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Valedictorian and Salutatorian Add Artwork to Frankfort-Schuyler Halls

Senior Mural 2019 A new piece of artwork will soon adorn the halls of Frankfort-Schuyler Jr./Sr. High School, joining a mural “Wall of Fame” created by the school’s most gifted student-artists throughout the years. What sets this year’s mural apart is that it was created by two of the school’s most academically accomplished students -- class of 2019 valedictorian Hope Kara and salutatorian Madison Gage.

 

While their class rankings make it obvious that Kara and Gage have both excelled in subjects that traditionally focus on logic, facts and linear thinking, the pair have also shown their abilities to embrace creativity, imagination and artistic expression.

 

“These two students are painting on a junior college level,” said high school art teacher Joseph Talerico. “It’s just something they were born with. They’ve always been just wonderful students.”

 

After witnessing their artistic capabilities countless times throughout their high school careers, Talerico tasked Kara and Gage with creating a mural together as their senior art project.

 

Starting in September, the students dove full force into planning and creating their culminating work of art. First, reviewing examples of mural work done by famous artists, then cutting, mounting and priming a wooden board which would serve as their canvas and finally, painting their piece. The students worked diligently during their art class periods throughout the school year and added in additional work sessions in their free time to finish the mural before graduation.

 

Kara and Gage chose to paint a bright, colorful scene, adding light to contrast other dark colored art pieces created by students who came before them. “We wanted it to be sort of ‘springy’ feeling and happy because we knew that it was going to be in the basement, which I feel like can be a little dark and gloomy,” said Gage.

 

Once completed, the mural, which depicts a stream winding through rolling hills and snow-capped mountains highlighted by clouds in a bright blue and yellow sky, will join several others in the hallway that houses the Jr./Sr. High School’s art, engineering and technology classrooms.

 

Talerico’s assignment of creating large-scale artwork to be displayed in the students’ own school was intended to inspire future students with the notion that someone their own age could create exceptional art while also providing Kara and Gage with the opportunity to exercise their talents on an advanced level.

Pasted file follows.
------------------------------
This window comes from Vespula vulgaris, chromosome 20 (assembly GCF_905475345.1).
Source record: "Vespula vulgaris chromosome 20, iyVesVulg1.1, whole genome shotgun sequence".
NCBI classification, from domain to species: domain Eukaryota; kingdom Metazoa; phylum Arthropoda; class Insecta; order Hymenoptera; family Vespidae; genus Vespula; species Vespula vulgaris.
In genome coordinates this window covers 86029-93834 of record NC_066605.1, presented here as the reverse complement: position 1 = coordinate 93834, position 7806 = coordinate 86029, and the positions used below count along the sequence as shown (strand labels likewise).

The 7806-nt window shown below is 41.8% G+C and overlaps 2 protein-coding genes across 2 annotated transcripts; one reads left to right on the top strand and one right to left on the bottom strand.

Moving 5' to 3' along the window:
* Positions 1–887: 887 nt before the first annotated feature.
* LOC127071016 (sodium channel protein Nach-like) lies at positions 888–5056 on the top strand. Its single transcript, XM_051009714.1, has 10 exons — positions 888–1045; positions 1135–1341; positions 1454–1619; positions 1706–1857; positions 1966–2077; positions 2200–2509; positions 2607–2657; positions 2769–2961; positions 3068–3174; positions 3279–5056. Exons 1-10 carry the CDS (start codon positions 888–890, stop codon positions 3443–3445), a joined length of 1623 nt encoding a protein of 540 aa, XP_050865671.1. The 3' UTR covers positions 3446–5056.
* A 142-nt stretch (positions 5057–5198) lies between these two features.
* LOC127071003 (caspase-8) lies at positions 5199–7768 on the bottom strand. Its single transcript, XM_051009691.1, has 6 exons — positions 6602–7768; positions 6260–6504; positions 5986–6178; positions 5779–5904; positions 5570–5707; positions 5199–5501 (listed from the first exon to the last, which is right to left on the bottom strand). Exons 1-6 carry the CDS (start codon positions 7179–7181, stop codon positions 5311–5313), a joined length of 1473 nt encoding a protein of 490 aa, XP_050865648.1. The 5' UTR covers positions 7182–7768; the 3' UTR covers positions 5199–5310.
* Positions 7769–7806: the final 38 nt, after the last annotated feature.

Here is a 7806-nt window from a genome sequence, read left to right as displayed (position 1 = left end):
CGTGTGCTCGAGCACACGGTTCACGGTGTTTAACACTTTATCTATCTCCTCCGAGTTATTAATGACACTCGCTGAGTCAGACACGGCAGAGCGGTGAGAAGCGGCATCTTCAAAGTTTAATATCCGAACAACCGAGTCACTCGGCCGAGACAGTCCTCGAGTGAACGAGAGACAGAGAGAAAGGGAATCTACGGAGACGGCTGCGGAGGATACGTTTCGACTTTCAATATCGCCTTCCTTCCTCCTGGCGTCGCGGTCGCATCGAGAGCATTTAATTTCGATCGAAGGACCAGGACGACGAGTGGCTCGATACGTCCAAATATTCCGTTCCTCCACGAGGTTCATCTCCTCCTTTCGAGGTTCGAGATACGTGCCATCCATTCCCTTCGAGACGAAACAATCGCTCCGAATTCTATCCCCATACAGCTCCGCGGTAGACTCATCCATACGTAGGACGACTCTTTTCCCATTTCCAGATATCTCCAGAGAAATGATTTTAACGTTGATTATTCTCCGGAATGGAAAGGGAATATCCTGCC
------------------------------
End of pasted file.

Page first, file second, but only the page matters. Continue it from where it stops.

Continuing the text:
“They’ll say to me ‘it’s a lot of work,’ and I tell them ‘look, yes it is, but when you find someone that has exceptional ability in anything, if you don’t raise the bar then I don’t think you’re being a good teacher.’”

 

Although working on a project of this magnitude has certainly had its stressful and challenging moments, creating the mural has grown to be a relaxing endeavor for Kara and Gage as they approach their last days of high school.

 

“We spent a long time on the sky and kept redoing it because we didn’t like how it looked and then we didn’t have enough time left, so it got a little stressful -- it still kind of is!,” remarked Kara. “We’ve only got a couple days left of school and we’re trying to finish it. But after a few minutes when you get started and then Mr. Talerico puts the music on, you get into the mood and you’re only focused on painting instead of all the other school stuff.”

 

“It did get pretty stressful because we’re only in class every other day and we’ve had to try to find time to finish it,” agreed Gage. “But for the most part, it’s been really enjoyable the whole time!”

 

While neither student plans to pursue art full-time next year – Kara will attend the University at Buffalo for computer science and Gage will attend MVCC for general studies – they both plan to continue exercising their artistic sides in their free time, something that Talerico recommends to everyone.

 

“A lot of students have come back to me and no matter what field they went into, even if it wasn’t art, they find themselves eventually going back to it. I think it’s because everyone needs that outlet for expression. You have a job to do and now you’ve got to do all of this stuff, and I tell young people all the time, there has to be something in your life that gives you that break from the everyday routine.”